HERE is the place where the highest number of criticisms come from, and I'm not surprised.
Our culture has been satiated with a "Look Out for Number One" mentality, and as the author puts it, " 'I've got a right' has become the watch cry of Western civilization".
Listing a slew of rights that women have fought for, and still fight for, in a desire to be free from male domination, and following with the opinion that fighting for these rights leads to much of the unhappiness women experience today, she finds much dissension.
I'll admit there are some things on her list that raise my eyebrows and find my understanding where some critics are coming (equal wages being one - if you're doing the same job as a male and doing it just as well, I do think you should be paid accordingly). Most of what she lists are rights that we've all come to expect: the right to be happy, understood, loved, to a certain standard of living, a good marriage, companionship and romance, to be valued and appreciated by your husband & children, to a good night's sleep, to have your husband pitch in with chores, to time off and vacation days, etc.
All of these are good things, some of them wonderful things.....and I don't think she's saying it's wrong to want them. We all do. Her biggest point comes after her list. It's in what happens when those "rights" are violated.
Mainstream philosophy tells us we have a right to be angry. We have a right to be depressed. We have a right to take action.....and to insist on our rights. Basically, we have a right to throw a temper tantrum, to stamp our feet and shake our fists....I'm picturing adult women acting the way the two-year-olds I taught in preschool behaved when they didn't get their way. I've seen examples before me for my entire life of women acting that way, and I've seen what it can do to their families and their relationships when they let their anger over their "rights" take over.
I wholeheartedly agree when the author says:
"The fact is, relationships and healthy cultures are not built on the claiming of rights but on the yielding of rights. Even our traffic laws reflect this principle. You'll never see a sign that says, 'You have the right of way'. Instead, the sign instructs us to 'Yield' the right of way. That is how traffic flows best; it is also how life works best."She uses the example of Jonah in the Bible and it very effectively puts things into perspective, but you need to read the book yourself to discover it (I'd have to quote a page and a half!).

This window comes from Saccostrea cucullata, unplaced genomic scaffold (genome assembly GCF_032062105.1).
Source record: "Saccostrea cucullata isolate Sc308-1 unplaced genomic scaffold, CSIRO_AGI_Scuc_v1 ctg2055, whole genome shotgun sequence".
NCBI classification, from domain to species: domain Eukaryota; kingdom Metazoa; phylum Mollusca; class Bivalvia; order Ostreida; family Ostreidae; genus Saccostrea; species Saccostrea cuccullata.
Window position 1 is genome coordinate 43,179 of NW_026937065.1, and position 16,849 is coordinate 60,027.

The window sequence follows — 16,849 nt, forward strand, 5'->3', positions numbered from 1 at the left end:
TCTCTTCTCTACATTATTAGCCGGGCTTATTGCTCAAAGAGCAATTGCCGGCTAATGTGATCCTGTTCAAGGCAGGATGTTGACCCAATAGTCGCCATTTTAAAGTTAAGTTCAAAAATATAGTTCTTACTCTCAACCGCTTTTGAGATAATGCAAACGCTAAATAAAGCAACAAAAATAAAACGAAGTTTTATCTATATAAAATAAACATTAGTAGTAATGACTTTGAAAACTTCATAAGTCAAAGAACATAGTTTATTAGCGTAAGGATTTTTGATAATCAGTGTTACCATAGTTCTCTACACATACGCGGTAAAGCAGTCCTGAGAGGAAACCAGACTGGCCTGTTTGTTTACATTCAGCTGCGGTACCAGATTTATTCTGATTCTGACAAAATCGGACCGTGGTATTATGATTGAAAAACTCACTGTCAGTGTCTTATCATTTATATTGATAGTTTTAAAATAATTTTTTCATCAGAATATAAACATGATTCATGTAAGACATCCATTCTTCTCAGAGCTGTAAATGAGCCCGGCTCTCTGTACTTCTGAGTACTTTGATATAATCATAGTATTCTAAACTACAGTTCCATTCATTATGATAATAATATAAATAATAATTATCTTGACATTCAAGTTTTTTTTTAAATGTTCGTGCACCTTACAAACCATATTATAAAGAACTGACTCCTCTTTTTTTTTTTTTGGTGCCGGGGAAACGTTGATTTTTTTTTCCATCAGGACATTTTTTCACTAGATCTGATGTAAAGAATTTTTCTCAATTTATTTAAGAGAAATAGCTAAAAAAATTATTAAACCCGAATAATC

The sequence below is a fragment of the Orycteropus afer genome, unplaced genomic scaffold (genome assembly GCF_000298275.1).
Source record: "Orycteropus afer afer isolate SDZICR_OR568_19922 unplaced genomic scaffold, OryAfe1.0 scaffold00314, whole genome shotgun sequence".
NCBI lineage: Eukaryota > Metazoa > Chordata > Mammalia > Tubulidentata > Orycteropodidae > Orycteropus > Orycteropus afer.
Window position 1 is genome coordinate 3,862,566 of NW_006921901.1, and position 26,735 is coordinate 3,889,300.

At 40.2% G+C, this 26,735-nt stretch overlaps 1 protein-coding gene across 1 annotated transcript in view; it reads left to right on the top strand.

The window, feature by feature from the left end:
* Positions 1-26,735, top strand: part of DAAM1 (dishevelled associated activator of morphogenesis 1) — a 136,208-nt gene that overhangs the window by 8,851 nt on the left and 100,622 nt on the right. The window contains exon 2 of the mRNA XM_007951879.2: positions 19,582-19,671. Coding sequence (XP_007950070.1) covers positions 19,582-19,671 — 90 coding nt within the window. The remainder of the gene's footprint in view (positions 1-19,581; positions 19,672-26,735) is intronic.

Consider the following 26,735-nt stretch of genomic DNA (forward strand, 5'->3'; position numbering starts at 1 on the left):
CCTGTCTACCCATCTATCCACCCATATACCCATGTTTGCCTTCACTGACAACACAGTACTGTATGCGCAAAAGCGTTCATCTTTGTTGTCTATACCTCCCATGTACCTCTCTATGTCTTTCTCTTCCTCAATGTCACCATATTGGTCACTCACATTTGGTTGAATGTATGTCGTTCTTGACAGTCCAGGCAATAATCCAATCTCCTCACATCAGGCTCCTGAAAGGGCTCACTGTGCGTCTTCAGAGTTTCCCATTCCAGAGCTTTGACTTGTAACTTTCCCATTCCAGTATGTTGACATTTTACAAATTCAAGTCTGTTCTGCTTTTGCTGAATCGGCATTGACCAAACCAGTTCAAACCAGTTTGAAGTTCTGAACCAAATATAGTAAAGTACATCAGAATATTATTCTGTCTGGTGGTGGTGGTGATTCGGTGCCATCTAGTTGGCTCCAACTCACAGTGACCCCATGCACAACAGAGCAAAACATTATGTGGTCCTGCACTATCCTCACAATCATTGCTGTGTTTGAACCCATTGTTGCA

Once again, I'm not pointing fingers. Going back to the temper tantrum I described above.... I have acted that way. Most often after following the constant input of others telling me about my rights. People who mean well. But it never makes me feel better....usually worse. I look at that list and see several things that I don't have and I want them very much....... but for now, I yield. I surrender my "rights" for the bigger picture.....because there is one.
"Sometimes surrender isn't surrender at all. It's about what's going on in our hearts. About seeing clearly the way life is, and accepting it and being true to it, whatever the pain, because the pain of not being true to it is far, far greater." ~ The Horse Whisperer by Nicholas EvansInterestingly enough, it leads me perfectly into Lie #12 (remember, I rearranged the lies to suit the way they work for me).
Lie #12: I Should Not Have to Live With Unfulfilled Longings
In our society, the common thought is that there is a remedy for every unfulfilled longing. If there isn't ~ there ought to be, and the quicker and easier, the better......and we should do whatever we have to do to get our "needs" met. We "follow our hearts" when our hearts are fickle, we let our feelings determine our choices on a whim.
This lie leads to devastating heartache, bondage, anxiety, resentment and depression. We are constantly unfulfilled, constantly searching and groping for something to fill the emptiness inside and leaving a debris of damaged relationships in our midst.
Our longings are often not sinful, but what is wrong is demanding they be fulfilled right here, right now and becoming angry when they aren't.....or looking to fulfill them in ways that are sinful. Romans 8:23 tells us that we will always have unfilled longings. If all our longings could be fulfilled here on Earth, our hearts would never long for a better place.
Freedom and patience for those longings to be fulfilled come from surrendering them to God and looking to Him to meet the deepest longings and and needs of our hearts. I think He uses those areas, those unfulfilled longings, to draw us closer to Him. No one, no thing on Earth can satisfy the deepest longings of a woman's heart. We have been created "in such a way that we will never be truly satisfied with anyone or anything less than Himself".
I can wait ~ with eagerness, with hope, and with the faith in the day that is coming. What a day that will be. : )
"You will make known to me the path of life; In Your presence is fullness of joy; In Your right hand there are pleasures forever." Psalm 16:11